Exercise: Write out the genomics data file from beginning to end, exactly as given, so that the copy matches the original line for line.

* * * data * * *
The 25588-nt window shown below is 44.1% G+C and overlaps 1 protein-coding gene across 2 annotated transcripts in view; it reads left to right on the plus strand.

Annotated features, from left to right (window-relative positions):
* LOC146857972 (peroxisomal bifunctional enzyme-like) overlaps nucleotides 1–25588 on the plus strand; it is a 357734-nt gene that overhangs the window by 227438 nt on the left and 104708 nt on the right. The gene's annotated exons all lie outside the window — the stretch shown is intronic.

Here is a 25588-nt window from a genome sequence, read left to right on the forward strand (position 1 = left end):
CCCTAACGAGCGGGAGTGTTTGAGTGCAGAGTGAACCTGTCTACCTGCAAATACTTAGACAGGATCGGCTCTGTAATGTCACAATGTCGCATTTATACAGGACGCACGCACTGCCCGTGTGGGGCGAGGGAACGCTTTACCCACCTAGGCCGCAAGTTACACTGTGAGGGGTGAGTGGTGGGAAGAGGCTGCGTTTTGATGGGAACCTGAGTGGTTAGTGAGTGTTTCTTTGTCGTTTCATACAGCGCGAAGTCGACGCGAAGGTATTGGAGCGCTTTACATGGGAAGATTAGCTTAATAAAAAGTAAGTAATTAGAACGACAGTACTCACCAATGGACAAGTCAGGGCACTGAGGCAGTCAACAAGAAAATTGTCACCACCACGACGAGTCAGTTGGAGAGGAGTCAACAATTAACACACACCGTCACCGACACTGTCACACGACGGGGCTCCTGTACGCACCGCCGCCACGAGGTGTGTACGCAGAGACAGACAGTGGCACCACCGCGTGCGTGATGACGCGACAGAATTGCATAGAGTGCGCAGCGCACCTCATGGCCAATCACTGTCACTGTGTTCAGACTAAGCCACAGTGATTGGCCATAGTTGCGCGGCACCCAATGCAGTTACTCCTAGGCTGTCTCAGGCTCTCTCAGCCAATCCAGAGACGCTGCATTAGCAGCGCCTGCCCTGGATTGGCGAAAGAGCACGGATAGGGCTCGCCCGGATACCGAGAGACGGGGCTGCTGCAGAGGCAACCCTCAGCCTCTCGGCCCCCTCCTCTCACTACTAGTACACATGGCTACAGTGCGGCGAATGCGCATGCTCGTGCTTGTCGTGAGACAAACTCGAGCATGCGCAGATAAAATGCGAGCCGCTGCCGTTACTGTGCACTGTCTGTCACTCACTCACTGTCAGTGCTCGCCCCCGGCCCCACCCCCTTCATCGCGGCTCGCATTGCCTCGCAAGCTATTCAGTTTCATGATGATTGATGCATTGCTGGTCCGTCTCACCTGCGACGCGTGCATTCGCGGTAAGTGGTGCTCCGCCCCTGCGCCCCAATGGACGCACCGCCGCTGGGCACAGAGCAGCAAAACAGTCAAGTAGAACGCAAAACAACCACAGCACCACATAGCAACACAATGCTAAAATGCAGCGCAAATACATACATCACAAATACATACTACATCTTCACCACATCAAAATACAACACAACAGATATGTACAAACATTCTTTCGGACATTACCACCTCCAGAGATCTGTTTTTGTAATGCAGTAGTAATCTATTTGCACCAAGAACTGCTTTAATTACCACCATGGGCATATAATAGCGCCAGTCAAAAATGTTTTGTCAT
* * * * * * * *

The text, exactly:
The 25588-nt window shown below is 44.1% G+C and overlaps 1 protein-coding gene across 2 annotated transcripts in view; it reads left to right on the plus strand.

Annotated features, from left to right (window-relative positions):
* LOC146857972 (peroxisomal bifunctional enzyme-like) overlaps nucleotides 1–25588 on the plus strand; it is a 357734-nt gene that overhangs the window by 227438 nt on the left and 104708 nt on the right. The gene's annotated exons all lie outside the window — the stretch shown is intronic.

Here is a 25588-nt window from a genome sequence, read left to right on the forward strand (position 1 = left end):
CCCTAACGAGCGGGAGTGTTTGAGTGCAGAGTGAACCTGTCTACCTGCAAATACTTAGACAGGATCGGCTCTGTAATGTCACAATGTCGCATTTATACAGGACGCACGCACTGCCCGTGTGGGGCGAGGGAACGCTTTACCCACCTAGGCCGCAAGTTACACTGTGAGGGGTGAGTGGTGGGAAGAGGCTGCGTTTTGATGGGAACCTGAGTGGTTAGTGAGTGTTTCTTTGTCGTTTCATACAGCGCGAAGTCGACGCGAAGGTATTGGAGCGCTTTACATGGGAAGATTAGCTTAATAAAAAGTAAGTAATTAGAACGACAGTACTCACCAATGGACAAGTCAGGGCACTGAGGCAGTCAACAAGAAAATTGTCACCACCACGACGAGTCAGTTGGAGAGGAGTCAACAATTAACACACACCGTCACCGACACTGTCACACGACGGGGCTCCTGTACGCACCGCCGCCACGAGGTGTGTACGCAGAGACAGACAGTGGCACCACCGCGTGCGTGATGACGCGACAGAATTGCATAGAGTGCGCAGCGCACCTCATGGCCAATCACTGTCACTGTGTTCAGACTAAGCCACAGTGATTGGCCATAGTTGCGCGGCACCCAATGCAGTTACTCCTAGGCTGTCTCAGGCTCTCTCAGCCAATCCAGAGACGCTGCATTAGCAGCGCCTGCCCTGGATTGGCGAAAGAGCACGGATAGGGCTCGCCCGGATACCGAGAGACGGGGCTGCTGCAGAGGCAACCCTCAGCCTCTCGGCCCCCTCCTCTCACTACTAGTACACATGGCTACAGTGCGGCGAATGCGCATGCTCGTGCTTGTCGTGAGACAAACTCGAGCATGCGCAGATAAAATGCGAGCCGCTGCCGTTACTGTGCACTGTCTGTCACTCACTCACTGTCAGTGCTCGCCCCCGGCCCCACCCCCTTCATCGCGGCTCGCATTGCCTCGCAAGCTATTCAGTTTCATGATGATTGATGCATTGCTGGTCCGTCTCACCTGCGACGCGTGCATTCGCGGTAAGTGGTGCTCCGCCCCTGCGCCCCAATGGACGCACCGCCGCTGGGCACAGAGCAGCAAAACAGTCAAGTAGAACGCAAAACAACCACAGCACCACATAGCAACACAATGCTAAAATGCAGCGCAAATACATACATCACAAATACATACTACATCTTCACCACATCAAAATACAACACAACAGATATGTACAAACATTCTTTCGGACATTACCACCTCCAGAGATCTGTTTTTGTAATGCAGTAGTAATCTATTTGCACCAAGAACTGCTTTAATTACCACCATGGGCATATAATAGCGCCAGTCAAAAATGTTTTGTCAT